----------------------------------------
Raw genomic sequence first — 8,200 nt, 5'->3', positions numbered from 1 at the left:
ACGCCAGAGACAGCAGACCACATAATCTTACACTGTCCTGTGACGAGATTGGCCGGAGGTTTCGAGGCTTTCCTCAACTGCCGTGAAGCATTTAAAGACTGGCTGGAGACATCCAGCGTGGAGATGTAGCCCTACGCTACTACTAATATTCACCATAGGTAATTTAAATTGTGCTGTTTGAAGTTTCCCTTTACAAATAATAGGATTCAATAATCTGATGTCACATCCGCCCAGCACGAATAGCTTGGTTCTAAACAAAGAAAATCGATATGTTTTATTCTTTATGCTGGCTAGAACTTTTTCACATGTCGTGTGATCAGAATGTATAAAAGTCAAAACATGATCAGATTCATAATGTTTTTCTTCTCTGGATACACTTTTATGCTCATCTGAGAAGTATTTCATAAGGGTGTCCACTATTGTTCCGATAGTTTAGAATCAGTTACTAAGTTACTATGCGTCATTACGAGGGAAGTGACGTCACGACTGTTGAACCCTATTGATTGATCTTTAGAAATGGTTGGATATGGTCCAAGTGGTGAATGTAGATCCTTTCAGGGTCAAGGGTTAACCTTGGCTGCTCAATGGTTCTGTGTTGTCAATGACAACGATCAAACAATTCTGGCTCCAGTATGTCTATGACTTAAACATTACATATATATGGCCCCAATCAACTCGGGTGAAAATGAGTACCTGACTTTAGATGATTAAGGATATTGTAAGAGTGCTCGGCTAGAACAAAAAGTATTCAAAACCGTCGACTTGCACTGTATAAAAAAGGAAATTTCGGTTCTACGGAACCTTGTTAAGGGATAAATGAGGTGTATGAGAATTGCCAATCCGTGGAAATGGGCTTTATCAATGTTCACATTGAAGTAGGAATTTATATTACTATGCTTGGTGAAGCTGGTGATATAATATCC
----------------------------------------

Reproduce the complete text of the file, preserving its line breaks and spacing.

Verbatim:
Raw genomic sequence first — 8,200 nt, 5'->3', positions numbered from 1 at the left:
ACGCCAGAGACAGCAGACCACATAATCTTACACTGTCCTGTGACGAGATTGGCCGGAGGTTTCGAGGCTTTCCTCAACTGCCGTGAAGCATTTAAAGACTGGCTGGAGACATCCAGCGTGGAGATGTAGCCCTACGCTACTACTAATATTCACCATAGGTAATTTAAATTGTGCTGTTTGAAGTTTCCCTTTACAAATAATAGGATTCAATAATCTGATGTCACATCCGCCCAGCACGAATAGCTTGGTTCTAAACAAAGAAAATCGATATGTTTTATTCTTTATGCTGGCTAGAACTTTTTCACATGTCGTGTGATCAGAATGTATAAAAGTCAAAACATGATCAGATTCATAATGTTTTTCTTCTCTGGATACACTTTTATGCTCATCTGAGAAGTATTTCATAAGGGTGTCCACTATTGTTCCGATAGTTTAGAATCAGTTACTAAGTTACTATGCGTCATTACGAGGGAAGTGACGTCACGACTGTTGAACCCTATTGATTGATCTTTAGAAATGGTTGGATATGGTCCAAGTGGTGAATGTAGATCCTTTCAGGGTCAAGGGTTAACCTTGGCTGCTCAATGGTTCTGTGTTGTCAATGACAACGATCAAACAATTCTGGCTCCAGTATGTCTATGACTTAAACATTACATATATATGGCCCCAATCAACTCGGGTGAAAATGAGTACCTGACTTTAGATGATTAAGGATATTGTAAGAGTGCTCGGCTAGAACAAAAAGTATTCAAAACCGTCGACTTGCACTGTATAAAAAAGGAAATTTCGGTTCTACGGAACCTTGTTAAGGGATAAATGAGGTGTATGAGAATTGCCAATCCGTGGAAATGGGCTTTATCAATGTTCACATTGAAGTAGGAATTTATATTACTATGCTTGGTGAAGCTGGTGATATAATATCC